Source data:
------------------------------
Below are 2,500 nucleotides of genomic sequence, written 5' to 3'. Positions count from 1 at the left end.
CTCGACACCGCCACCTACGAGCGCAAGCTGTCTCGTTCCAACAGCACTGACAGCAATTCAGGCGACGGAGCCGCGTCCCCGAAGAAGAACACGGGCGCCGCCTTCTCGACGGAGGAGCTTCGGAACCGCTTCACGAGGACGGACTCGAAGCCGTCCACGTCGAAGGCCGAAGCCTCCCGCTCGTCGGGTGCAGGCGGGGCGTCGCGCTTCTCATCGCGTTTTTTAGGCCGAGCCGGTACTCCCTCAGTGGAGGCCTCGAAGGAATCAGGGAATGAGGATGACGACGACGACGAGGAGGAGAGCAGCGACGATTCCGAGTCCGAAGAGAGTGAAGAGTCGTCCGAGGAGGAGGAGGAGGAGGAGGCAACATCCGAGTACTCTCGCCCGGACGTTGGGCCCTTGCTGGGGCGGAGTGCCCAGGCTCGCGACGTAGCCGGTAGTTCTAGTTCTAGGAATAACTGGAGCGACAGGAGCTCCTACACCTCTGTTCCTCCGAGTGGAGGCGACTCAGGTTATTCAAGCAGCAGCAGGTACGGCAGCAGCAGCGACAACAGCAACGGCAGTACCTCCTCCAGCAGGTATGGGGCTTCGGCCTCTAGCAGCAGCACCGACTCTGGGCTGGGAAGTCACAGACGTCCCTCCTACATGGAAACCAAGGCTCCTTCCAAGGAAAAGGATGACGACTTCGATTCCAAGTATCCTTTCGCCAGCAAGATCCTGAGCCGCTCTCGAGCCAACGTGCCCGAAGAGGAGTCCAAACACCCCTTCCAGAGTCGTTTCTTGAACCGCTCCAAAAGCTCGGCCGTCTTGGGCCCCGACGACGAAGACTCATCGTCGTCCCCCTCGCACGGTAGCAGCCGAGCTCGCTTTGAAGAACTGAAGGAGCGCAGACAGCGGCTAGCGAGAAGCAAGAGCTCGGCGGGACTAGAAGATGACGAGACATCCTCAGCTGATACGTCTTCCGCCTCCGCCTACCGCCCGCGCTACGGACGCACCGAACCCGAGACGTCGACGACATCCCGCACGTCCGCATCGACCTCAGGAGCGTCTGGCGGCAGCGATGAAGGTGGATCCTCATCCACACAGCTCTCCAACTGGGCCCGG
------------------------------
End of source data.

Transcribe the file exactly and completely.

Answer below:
Below are 2,500 nucleotides of genomic sequence, written 5' to 3'. Positions count from 1 at the left end.
CTCGACACCGCCACCTACGAGCGCAAGCTGTCTCGTTCCAACAGCACTGACAGCAATTCAGGCGACGGAGCCGCGTCCCCGAAGAAGAACACGGGCGCCGCCTTCTCGACGGAGGAGCTTCGGAACCGCTTCACGAGGACGGACTCGAAGCCGTCCACGTCGAAGGCCGAAGCCTCCCGCTCGTCGGGTGCAGGCGGGGCGTCGCGCTTCTCATCGCGTTTTTTAGGCCGAGCCGGTACTCCCTCAGTGGAGGCCTCGAAGGAATCAGGGAATGAGGATGACGACGACGACGAGGAGGAGAGCAGCGACGATTCCGAGTCCGAAGAGAGTGAAGAGTCGTCCGAGGAGGAGGAGGAGGAGGAGGCAACATCCGAGTACTCTCGCCCGGACGTTGGGCCCTTGCTGGGGCGGAGTGCCCAGGCTCGCGACGTAGCCGGTAGTTCTAGTTCTAGGAATAACTGGAGCGACAGGAGCTCCTACACCTCTGTTCCTCCGAGTGGAGGCGACTCAGGTTATTCAAGCAGCAGCAGGTACGGCAGCAGCAGCGACAACAGCAACGGCAGTACCTCCTCCAGCAGGTATGGGGCTTCGGCCTCTAGCAGCAGCACCGACTCTGGGCTGGGAAGTCACAGACGTCCCTCCTACATGGAAACCAAGGCTCCTTCCAAGGAAAAGGATGACGACTTCGATTCCAAGTATCCTTTCGCCAGCAAGATCCTGAGCCGCTCTCGAGCCAACGTGCCCGAAGAGGAGTCCAAACACCCCTTCCAGAGTCGTTTCTTGAACCGCTCCAAAAGCTCGGCCGTCTTGGGCCCCGACGACGAAGACTCATCGTCGTCCCCCTCGCACGGTAGCAGCCGAGCTCGCTTTGAAGAACTGAAGGAGCGCAGACAGCGGCTAGCGAGAAGCAAGAGCTCGGCGGGACTAGAAGATGACGAGACATCCTCAGCTGATACGTCTTCCGCCTCCGCCTACCGCCCGCGCTACGGACGCACCGAACCCGAGACGTCGACGACATCCCGCACGTCCGCATCGACCTCAGGAGCGTCTGGCGGCAGCGATGAAGGTGGATCCTCATCCACACAGCTCTCCAACTGGGCCCGG